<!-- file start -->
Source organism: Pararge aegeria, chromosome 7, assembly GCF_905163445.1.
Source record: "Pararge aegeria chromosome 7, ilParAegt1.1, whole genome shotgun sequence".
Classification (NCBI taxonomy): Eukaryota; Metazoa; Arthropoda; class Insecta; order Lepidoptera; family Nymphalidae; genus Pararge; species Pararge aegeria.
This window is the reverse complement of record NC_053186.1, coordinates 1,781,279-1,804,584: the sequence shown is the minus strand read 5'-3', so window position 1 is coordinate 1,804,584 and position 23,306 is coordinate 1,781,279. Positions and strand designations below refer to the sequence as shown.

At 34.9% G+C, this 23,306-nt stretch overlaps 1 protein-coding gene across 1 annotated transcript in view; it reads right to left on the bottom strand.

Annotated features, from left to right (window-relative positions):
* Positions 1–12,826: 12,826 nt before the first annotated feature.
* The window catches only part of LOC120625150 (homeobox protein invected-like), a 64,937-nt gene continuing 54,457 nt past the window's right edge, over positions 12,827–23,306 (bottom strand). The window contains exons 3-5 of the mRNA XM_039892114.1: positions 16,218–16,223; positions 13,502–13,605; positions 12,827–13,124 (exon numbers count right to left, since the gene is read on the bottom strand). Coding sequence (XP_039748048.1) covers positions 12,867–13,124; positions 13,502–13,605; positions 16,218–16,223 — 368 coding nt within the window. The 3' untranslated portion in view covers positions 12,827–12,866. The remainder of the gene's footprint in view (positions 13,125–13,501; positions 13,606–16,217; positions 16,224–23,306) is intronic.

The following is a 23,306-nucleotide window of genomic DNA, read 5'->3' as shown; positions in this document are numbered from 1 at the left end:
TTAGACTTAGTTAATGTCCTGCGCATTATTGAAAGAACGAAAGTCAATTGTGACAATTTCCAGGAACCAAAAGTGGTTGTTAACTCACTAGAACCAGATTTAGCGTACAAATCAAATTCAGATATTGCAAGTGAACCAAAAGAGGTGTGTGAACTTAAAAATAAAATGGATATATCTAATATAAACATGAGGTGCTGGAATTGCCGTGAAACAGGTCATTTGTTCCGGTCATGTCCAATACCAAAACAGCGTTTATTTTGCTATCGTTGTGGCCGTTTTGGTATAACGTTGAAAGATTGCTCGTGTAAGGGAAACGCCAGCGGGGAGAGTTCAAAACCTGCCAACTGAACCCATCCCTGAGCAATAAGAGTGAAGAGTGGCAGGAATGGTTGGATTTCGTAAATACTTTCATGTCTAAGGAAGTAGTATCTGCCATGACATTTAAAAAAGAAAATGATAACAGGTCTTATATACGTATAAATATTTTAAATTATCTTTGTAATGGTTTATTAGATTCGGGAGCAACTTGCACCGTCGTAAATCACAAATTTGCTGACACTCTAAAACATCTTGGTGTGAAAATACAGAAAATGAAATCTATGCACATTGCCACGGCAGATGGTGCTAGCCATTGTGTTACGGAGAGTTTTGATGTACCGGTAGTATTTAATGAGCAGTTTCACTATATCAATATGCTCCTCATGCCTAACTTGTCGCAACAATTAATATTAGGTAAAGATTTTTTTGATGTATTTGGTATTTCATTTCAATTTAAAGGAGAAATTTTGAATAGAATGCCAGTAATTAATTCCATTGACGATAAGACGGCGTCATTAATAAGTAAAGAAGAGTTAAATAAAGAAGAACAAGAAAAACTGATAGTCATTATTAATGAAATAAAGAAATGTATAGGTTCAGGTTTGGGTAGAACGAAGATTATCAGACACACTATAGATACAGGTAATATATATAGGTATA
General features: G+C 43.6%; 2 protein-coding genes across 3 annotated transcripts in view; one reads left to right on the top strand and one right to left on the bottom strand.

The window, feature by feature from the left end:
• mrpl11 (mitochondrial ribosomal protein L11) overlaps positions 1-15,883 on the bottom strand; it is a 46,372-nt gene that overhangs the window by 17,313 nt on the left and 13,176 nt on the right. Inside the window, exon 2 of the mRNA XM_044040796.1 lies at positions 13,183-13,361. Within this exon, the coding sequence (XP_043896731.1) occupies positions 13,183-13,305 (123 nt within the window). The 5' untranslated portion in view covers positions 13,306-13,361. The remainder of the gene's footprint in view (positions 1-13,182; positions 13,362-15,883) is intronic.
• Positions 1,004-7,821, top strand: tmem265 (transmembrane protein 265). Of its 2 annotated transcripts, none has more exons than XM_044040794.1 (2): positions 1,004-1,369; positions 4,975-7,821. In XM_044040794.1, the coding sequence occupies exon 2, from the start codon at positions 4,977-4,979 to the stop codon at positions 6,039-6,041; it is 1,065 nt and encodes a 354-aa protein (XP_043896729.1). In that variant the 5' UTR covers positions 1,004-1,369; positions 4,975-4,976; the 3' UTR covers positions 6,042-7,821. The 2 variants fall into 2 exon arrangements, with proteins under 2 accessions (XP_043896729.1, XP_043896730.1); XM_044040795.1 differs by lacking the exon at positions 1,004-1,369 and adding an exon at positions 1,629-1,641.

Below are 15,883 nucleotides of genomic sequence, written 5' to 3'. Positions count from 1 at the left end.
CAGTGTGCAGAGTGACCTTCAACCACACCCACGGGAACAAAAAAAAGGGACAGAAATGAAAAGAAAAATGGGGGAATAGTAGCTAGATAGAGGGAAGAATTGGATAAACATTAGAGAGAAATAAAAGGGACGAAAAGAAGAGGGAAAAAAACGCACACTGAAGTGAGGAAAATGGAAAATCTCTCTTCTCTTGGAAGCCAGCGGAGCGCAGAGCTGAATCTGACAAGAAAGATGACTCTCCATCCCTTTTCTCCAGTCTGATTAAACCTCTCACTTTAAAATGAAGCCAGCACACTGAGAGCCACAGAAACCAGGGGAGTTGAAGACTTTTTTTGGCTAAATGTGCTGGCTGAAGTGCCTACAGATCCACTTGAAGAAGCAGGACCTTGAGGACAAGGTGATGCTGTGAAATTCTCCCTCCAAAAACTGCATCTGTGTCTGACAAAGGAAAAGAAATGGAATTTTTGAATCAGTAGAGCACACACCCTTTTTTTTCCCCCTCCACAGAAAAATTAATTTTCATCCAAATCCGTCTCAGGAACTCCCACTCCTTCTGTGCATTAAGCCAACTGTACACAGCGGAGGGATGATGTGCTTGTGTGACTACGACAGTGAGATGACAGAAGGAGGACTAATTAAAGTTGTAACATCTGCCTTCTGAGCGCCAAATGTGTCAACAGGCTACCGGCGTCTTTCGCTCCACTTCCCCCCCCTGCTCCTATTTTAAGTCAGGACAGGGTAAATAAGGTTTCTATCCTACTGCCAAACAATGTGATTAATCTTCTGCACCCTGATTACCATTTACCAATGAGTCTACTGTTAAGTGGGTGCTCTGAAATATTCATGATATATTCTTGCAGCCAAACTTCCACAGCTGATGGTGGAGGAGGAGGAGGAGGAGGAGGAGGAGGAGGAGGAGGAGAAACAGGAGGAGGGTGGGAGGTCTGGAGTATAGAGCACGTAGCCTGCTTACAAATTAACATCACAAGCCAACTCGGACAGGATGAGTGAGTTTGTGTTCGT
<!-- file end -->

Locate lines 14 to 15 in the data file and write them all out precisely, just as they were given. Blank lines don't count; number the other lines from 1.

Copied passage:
• Positions 1,004-7,821, top strand: tmem265 (transmembrane protein 265). Of its 2 annotated transcripts, none has more exons than XM_044040794.1 (2): positions 1,004-1,369; positions 4,975-7,821. In XM_044040794.1, the coding sequence occupies exon 2, from the start codon at positions 4,977-4,979 to the stop codon at positions 6,039-6,041; it is 1,065 nt and encodes a 354-aa protein (XP_043896729.1). In that variant the 5' UTR covers positions 1,004-1,369; positions 4,975-4,976; the 3' UTR covers positions 6,042-7,821. The 2 variants fall into 2 exon arrangements, with proteins under 2 accessions (XP_043896729.1, XP_043896730.1); XM_044040795.1 differs by lacking the exon at positions 1,004-1,369 and adding an exon at positions 1,629-1,641.

Below are 15,883 nucleotides of genomic sequence, written 5' to 3'. Positions count from 1 at the left end.